U.S. Sentencing Commission Decides Adjustments for “Zero-Point Offenders” will be Applied Retroactively

In a press release from August of this year, the U.S. Sentencing Commission highlighted two crucial decisions that prioritize fairness in federal sentencing and support successful reentry to society. The introduction of retroactive sentence reductions and the review of policy priorities reflect the Commission's commitment to rectifying past disparities and ensuring just outcomes.

The commission believes these changes can shape the future of federal sentencing and reentry programs by promoting fairness, reducing recidivism, and facilitating successful reintegration into society. This blog will delve into the importance of these decisions and their potential impact on the criminal justice system.

Retroactive Sentence Reductions for Zero-Point Offenders

The first decision made by the Commission is the introduction of retroactive sentence reductions for certain incarcerated individuals. On April 27, 2023, the U.S. Sentencing Commission enacted Amendment 821 which gave a two-level reduction from the sentencing guideline range to defendants that qualified as “zero-point offenders”.

For a defendant to qualify as a zero-point offender, he or she must have zero criminal history points; not receive an adjustment under section 3A1.4 (Terrorism); not have used violence or credible threats of violence in connection with the offense; not have caused death or serious bodily injury; not be convicted of a sex offense; not have personally caused substantial financial hardship; not have possessed, received, purchased, transported, transferred, sold, or otherwise disposed of a firearm or dangerous weapon in connection with the offense; not be involved in an offense covered under section 2H1.1 (Offenses Involving Individual Rights); not have received an adjustment under section 3A1.1 (Hate Crime Motivation or Vulnerable Victim) or 3A1.5 (Serious Human Rights Offense); and not have received an adjustment under section 3B1.1 (Aggravating Role) or be involved in a criminal enterprise as defined in 21 U.S.C. 848.

The two level reduction for zero-point offenders is a huge development for federal criminal defendants as it can result in months or years off a defendant’s sentence depending on the applicable sentencing guideline range. For a while, it was unknown whether Courts would be able to apply the two level reduction retroactively for defendants that were sentenced prior to Amendment 821.

On August 24, 2023, the U.S. Sentencing Commission made it clear that defendants would be able to apply the two-level reduction retroactively meaning that defendants that have already been sentenced may be able to file a motion to reduce their sentence as early as February 1, 2024. The retroactive application of this amendment has the potential to lower sentencing ranges for eligible individuals, resulting in average sentence reductions of 11.7% for those affected by Part A and 17.6% for those affected by Part B.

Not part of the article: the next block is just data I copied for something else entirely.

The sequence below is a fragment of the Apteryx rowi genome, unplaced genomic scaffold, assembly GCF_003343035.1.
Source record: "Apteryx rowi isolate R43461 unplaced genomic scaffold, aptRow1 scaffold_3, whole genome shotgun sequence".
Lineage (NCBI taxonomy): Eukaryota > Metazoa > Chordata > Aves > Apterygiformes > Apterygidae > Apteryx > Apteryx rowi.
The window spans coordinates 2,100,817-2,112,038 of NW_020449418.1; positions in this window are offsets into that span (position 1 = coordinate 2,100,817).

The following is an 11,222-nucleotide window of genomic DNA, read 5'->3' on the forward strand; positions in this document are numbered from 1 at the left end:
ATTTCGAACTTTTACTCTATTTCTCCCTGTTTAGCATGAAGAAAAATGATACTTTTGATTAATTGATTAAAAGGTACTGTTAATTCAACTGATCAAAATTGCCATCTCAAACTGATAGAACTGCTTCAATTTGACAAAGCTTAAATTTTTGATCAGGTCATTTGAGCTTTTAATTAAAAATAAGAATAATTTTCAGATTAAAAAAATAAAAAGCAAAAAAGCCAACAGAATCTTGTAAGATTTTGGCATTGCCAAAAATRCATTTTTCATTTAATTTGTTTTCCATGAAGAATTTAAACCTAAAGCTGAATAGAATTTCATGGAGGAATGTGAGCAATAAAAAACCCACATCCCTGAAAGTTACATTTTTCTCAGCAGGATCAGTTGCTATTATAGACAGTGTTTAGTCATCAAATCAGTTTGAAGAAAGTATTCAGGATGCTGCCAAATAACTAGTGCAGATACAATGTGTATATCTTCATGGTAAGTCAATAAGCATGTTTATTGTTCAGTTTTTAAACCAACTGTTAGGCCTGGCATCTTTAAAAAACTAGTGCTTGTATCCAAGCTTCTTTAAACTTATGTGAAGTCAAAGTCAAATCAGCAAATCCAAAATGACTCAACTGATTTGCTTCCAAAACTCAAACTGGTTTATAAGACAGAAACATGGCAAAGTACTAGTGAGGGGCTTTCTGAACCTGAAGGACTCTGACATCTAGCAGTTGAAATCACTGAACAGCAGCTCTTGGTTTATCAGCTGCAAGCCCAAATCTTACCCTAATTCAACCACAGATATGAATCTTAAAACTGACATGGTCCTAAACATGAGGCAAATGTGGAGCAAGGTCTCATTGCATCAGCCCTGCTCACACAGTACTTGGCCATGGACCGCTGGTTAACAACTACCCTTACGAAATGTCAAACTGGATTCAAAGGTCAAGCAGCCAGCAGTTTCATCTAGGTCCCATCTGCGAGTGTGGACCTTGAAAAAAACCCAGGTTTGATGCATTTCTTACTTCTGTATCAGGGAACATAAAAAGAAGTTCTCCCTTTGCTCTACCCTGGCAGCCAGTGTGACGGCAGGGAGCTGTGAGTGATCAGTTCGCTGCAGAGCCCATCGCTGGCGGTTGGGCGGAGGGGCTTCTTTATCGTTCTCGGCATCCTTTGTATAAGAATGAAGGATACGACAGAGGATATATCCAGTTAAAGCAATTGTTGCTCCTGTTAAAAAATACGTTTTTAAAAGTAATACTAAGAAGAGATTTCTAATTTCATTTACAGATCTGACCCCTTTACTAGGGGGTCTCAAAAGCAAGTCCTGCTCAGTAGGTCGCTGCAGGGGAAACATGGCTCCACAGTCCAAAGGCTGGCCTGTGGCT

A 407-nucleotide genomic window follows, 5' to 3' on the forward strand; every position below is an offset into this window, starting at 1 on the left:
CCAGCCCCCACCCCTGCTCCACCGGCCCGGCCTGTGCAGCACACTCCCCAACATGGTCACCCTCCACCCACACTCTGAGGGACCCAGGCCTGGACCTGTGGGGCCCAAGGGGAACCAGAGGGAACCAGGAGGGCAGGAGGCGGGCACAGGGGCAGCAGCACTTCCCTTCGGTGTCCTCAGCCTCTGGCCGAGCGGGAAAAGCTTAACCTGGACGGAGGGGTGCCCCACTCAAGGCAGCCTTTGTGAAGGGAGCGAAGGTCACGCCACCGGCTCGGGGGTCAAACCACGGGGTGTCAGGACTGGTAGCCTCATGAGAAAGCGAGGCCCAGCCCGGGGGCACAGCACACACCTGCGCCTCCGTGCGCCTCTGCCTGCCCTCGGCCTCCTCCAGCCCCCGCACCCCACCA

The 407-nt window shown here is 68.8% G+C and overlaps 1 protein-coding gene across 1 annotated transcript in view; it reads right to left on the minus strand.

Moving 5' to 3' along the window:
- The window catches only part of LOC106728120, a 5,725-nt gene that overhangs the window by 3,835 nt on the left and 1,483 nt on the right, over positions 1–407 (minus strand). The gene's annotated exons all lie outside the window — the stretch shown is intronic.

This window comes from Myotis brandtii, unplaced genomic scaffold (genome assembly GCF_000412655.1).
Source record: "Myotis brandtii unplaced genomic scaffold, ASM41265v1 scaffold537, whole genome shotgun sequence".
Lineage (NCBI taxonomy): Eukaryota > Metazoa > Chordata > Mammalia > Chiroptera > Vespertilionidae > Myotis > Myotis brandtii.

This move acknowledges the need for fair and just sentencing practices and recognizes that individuals deserve an opportunity to benefit from changes in guidelines that could result in reduced sentences. By providing retroactive relief, the Commission aims to rectify past instances where individuals may have received sentences that are disproportionate to their offenses. This decision aligns with the broader push for criminal justice reform and serves as an important step toward addressing systemic inequities.

Policy Priorities: Addressing Acquitted Conduct and Bureau of Prisons Practices

The second decision centers on the commission's adoption of policy priorities. These priorities include reviewing and potentially amending how the guidelines treat acquitted conduct for sentencing purposes and assessing the effectiveness of certain Bureau of Prisons practices in meeting the goals of sentencing.

The treatment of acquitted conduct has been a topic of debate and concern within the criminal justice system. Critics argue that allowing acquitted conduct to factor into sentencing decisions contradicts the principle of "innocent until proven guilty." The Commission's decision to review and potentially amend this aspect of the guidelines demonstrates a commitment to ensuring that sentencing decisions are based solely on proven guilt.

Additionally, by assessing the Bureau of Prisons’ practices, the commission aims to evaluate and improve the effectiveness of correctional facilities in promoting successful reentry. This evaluation recognizes the importance of providing individuals with the necessary resources, programs, and support during their incarceration to increase their chances of reintegrating into society successfully.

Call Hubbs Law for all Federal Criminal Defense Cases

If you know someone that has previously been sentenced that may qualify as a “Zero-Point Offender”, give Hubbs Law a call. Depending on the facts and circumstances of the case, our attorneys may be able to file a motion to reduce your loved one’s sentence based on the recent change in law.

Hubbs Law handles all types of federal criminal defense cases in the state of Florida. For federal criminal defense cases, the first consultation is free. Give our office a call today to get qualified legal representation.

Related Posts
  • Spring Break in Miami: Staying Safe and Legal Amidst Fun and Sun Read More
  • Can You Go to Jail for Faking an Online Dating Profile in Florida? Read More
  • Can Minors Be Prosecuted as Adults in Florida? Read More